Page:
Above thy deep and dreamless sleep the silent stars go by.
Yet in thy dark streets shineth the everlasting Light;
The hopes and fears of all the years are met in thee tonight."
I know I'm not the first (and I won't be the last) to comment on the irony of these words. Every year I've blithely sung the carol, not really thinking about Bethlehem as a real place - even though I knew it was. From the roof of our guest-house in Beit Sahour we could see the lights of Bethlehem. The 'little town' wasn't sleeping particularly quietly that night. There was the usual wail of sirens and honking of horns as well as the songs of the mosque's Immans. The town is not still and peaceful, it is encircled by a wall that cuts it off from the rest of the West Bank. Jerusalem, once a 30min drive away, is now unreachable without the correct permits. Outlying villages like Nu'aman and Khass are separated from the agricultural land that has provided the population's livelihood for generations.
The 38-day siege of Bethlehem in spring 2002 illustrated that even Christian holy sites were not protected from the conflict. Since the beginning of the 2nd intifada, and exacerbated by the siege, tourism to this town has dwindled. Many pilgrims are now dropped off by air conditioned coaches in Manger Square, spend an hour in the Church of the Nativity, then leave. Combined with the difficulty of having employment outside the wall and checkpoints, the society of Bethlehem is suffering loss of income and high unemployment.
Fortunately, there are again signs of hope for the future in this community. Bethlehem International Centre aims to encourage productivity, creativity and hospitality within the town.
There are several strands to its work, including:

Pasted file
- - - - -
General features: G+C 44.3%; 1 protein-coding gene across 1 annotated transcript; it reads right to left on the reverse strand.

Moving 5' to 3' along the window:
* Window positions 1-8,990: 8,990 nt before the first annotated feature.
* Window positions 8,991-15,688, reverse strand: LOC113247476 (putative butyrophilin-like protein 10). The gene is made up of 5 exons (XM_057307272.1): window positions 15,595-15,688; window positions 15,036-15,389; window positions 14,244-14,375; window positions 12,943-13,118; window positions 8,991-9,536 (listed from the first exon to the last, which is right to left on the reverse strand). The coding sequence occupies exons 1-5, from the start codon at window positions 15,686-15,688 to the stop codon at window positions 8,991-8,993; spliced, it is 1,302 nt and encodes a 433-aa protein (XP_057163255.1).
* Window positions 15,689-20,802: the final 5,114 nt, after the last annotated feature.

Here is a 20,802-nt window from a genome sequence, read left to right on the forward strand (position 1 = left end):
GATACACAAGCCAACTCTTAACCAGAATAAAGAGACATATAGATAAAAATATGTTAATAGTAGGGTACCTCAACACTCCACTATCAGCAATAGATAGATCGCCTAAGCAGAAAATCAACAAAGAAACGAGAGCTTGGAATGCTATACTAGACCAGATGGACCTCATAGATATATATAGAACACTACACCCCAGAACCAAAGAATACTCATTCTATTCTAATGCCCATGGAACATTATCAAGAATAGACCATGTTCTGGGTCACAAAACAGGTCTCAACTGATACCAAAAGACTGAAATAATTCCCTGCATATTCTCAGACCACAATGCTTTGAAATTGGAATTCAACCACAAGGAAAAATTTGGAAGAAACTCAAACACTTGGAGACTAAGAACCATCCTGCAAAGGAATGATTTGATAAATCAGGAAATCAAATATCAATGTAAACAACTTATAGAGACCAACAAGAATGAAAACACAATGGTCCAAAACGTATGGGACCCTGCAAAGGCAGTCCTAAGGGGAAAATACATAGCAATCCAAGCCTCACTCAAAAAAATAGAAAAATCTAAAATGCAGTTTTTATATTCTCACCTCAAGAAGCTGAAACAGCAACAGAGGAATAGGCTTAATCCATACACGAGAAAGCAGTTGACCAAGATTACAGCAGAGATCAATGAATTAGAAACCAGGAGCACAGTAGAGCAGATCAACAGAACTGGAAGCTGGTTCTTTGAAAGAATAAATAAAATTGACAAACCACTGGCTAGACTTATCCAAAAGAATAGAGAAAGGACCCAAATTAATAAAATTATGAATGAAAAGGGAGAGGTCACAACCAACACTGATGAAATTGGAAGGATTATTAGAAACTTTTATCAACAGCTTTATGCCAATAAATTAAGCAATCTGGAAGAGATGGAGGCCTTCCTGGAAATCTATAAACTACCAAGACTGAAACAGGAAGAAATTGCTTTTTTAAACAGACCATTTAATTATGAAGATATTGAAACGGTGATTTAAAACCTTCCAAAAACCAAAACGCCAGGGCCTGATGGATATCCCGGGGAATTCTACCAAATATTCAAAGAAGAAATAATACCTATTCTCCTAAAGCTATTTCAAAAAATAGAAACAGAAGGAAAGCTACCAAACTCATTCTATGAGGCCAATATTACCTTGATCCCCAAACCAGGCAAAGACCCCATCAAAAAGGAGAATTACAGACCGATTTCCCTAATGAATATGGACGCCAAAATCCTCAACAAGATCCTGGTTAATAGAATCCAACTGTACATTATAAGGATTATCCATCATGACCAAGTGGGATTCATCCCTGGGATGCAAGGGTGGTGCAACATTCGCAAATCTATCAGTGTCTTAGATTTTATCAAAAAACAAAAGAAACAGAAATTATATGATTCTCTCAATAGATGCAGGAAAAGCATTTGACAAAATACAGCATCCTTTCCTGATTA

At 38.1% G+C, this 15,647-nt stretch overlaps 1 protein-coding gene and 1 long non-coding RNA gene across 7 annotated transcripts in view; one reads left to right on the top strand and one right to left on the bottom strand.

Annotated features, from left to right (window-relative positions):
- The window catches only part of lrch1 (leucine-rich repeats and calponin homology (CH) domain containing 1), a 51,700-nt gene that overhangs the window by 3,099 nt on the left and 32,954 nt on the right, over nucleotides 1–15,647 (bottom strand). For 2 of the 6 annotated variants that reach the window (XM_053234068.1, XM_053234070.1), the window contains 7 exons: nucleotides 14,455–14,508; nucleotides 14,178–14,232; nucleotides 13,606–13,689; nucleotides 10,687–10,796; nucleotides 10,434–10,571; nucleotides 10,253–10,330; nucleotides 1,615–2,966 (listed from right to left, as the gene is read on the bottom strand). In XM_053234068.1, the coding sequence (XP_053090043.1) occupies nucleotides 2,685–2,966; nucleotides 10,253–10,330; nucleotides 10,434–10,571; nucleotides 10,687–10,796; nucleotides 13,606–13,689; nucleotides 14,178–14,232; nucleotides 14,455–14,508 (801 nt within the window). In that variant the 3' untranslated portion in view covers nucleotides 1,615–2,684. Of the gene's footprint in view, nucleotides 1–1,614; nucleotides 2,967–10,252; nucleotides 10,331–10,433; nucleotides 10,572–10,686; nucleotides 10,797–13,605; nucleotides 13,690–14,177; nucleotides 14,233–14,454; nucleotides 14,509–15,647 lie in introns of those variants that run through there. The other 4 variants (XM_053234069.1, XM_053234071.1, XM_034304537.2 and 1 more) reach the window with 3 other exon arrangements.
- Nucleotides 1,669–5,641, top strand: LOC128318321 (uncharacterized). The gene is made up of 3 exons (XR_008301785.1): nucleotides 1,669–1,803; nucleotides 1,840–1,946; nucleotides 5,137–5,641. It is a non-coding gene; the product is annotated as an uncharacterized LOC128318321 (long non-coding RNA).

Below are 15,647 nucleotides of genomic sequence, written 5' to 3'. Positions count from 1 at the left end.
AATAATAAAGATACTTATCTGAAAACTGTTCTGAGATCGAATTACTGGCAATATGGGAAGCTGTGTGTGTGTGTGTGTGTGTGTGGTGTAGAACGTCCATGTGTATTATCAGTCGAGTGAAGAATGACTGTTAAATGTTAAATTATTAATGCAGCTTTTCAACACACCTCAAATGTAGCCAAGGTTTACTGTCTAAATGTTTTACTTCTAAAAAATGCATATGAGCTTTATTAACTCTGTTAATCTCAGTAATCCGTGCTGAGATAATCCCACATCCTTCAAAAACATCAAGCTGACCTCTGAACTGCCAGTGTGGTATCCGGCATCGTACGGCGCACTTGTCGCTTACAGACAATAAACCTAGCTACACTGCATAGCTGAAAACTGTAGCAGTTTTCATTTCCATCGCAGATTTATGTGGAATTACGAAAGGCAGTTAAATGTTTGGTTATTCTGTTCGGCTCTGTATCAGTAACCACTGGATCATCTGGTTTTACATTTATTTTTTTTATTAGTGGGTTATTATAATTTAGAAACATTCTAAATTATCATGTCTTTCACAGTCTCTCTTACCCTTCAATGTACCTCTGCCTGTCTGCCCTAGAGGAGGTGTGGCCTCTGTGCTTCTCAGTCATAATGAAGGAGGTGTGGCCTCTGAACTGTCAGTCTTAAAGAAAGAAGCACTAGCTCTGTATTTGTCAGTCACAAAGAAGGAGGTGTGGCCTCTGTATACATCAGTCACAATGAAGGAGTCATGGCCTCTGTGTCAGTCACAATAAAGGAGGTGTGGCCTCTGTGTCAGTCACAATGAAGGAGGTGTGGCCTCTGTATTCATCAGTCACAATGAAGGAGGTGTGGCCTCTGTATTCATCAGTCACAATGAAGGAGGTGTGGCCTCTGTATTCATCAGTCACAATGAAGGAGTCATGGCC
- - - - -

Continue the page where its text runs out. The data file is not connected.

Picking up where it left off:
- Training unemployed people in traditional Palestinian arts & crafts, equipping them with the tools, space etc to make their own products.
- Providing a space (the Cave) where artists can display and sell their work.
- Managing an 'authentic tourism' programme - encouraging tourists to experience 'real' Palestinian life in and around Bethlehem.
- Running a conference centre
- Bethlehem Media Centre, hosting film festivals and empowering Palestinians to tell their stories.
- Health & Wellness Centre, overcoming some of the problems connected with a lack of health care services within the Bethlehem area.
- 'Bright Stars' children's programme where they can discover & explore creative talents and sporting ability to give them a sense of pride and self-worth.
One of the founders of the centre, Father Raheb, didn't want to simply add to the mass of words that existed against the occupation, he wanted to do something productive that would be long-lasting. In the creation of facts - the existence & celebration of Palestinian culture; the increase in tourism; the equipping of the unemployed; the education & development of children & young people - hope is provided. His philosophy, which is shared by the centre, is that they should try and create room for hope in everything that they do.